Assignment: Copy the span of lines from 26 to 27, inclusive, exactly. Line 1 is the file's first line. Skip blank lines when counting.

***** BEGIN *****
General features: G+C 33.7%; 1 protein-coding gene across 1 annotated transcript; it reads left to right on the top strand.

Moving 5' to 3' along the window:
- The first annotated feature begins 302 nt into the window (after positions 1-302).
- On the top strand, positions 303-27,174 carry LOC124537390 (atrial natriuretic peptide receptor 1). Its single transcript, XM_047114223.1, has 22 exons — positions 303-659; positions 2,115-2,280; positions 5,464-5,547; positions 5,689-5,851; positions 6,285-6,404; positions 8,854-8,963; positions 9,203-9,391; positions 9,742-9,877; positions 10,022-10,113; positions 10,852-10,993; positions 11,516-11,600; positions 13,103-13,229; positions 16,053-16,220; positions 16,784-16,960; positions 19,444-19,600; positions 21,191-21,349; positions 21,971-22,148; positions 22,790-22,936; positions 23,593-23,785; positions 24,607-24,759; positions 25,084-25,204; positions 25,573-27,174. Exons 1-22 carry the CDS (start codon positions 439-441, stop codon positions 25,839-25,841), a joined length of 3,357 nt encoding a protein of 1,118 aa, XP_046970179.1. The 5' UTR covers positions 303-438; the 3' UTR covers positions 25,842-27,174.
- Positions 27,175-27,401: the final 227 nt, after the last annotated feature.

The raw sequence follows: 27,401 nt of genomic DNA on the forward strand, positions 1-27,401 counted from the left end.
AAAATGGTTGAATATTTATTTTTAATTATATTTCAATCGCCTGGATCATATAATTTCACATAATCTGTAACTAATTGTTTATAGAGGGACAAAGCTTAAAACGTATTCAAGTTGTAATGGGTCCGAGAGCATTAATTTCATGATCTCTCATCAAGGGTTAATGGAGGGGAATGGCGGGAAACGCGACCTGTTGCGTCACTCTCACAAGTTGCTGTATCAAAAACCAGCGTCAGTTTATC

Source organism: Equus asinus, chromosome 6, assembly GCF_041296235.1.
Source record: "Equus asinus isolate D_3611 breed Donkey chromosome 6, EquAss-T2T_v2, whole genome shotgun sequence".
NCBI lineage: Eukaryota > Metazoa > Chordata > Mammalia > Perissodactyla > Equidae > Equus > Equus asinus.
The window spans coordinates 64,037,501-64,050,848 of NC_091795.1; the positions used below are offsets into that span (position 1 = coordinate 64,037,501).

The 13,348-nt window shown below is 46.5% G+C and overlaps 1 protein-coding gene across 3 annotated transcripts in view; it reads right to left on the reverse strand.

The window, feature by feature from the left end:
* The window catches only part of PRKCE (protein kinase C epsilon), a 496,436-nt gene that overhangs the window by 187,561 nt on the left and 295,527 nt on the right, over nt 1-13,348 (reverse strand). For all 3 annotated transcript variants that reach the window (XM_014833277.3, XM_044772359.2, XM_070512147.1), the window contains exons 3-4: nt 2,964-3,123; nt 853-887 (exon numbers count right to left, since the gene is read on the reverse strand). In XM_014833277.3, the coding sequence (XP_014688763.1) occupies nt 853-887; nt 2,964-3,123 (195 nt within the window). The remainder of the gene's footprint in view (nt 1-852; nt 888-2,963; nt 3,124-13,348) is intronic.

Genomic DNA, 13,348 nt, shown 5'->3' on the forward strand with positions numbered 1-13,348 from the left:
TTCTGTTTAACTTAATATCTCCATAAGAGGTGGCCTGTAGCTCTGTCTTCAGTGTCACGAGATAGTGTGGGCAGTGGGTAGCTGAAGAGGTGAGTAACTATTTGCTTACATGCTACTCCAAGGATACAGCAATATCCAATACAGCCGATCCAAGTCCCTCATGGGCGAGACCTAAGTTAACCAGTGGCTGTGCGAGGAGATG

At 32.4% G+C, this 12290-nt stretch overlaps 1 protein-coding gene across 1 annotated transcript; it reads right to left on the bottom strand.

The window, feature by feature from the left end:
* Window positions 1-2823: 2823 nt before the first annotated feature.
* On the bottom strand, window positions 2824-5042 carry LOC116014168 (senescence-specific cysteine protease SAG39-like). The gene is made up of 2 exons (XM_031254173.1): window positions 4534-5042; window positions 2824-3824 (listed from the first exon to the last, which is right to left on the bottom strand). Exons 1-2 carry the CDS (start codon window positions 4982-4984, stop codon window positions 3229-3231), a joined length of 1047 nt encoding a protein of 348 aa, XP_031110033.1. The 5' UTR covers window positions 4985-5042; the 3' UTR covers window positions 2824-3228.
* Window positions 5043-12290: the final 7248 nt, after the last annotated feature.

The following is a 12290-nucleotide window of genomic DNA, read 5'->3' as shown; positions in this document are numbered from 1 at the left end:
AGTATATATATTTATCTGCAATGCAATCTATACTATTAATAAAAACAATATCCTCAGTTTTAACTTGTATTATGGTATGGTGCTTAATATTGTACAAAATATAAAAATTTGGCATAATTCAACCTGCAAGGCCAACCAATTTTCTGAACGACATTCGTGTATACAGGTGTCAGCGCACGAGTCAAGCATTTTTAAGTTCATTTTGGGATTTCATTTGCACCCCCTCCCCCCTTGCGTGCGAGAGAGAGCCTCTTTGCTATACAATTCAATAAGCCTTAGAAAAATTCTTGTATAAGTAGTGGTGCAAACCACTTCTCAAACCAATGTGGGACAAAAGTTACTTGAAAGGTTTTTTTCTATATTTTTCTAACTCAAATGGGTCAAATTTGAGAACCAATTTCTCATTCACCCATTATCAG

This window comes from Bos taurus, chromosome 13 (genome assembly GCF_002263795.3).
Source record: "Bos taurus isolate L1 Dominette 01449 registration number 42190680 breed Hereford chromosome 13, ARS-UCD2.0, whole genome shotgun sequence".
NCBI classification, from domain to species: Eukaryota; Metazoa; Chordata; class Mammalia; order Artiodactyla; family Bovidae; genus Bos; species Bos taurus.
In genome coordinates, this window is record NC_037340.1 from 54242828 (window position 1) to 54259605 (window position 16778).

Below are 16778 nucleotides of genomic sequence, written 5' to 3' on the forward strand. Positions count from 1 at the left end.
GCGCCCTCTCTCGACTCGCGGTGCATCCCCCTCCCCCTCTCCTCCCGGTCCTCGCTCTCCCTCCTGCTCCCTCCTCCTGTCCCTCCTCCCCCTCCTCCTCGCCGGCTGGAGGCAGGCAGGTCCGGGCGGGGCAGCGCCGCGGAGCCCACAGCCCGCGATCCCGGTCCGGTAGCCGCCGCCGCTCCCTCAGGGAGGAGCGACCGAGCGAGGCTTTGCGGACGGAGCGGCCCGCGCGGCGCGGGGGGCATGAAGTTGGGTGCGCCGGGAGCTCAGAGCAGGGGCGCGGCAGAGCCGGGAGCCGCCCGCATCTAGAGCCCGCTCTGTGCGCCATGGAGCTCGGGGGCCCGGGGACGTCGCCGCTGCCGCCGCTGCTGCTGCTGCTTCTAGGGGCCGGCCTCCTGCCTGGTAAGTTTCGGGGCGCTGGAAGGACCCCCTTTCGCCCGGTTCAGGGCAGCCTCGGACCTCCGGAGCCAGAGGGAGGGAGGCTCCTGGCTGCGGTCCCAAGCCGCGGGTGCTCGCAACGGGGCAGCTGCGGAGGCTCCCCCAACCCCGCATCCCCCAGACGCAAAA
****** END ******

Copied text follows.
NCBI classification, from domain to species: Eukaryota; Metazoa; Chordata; class Mammalia; order Artiodactyla; family Bovidae; genus Bos; species Bos taurus.
In genome coordinates, this window is record NC_037340.1 from 54242828 (window position 1) to 54259605 (window position 16778).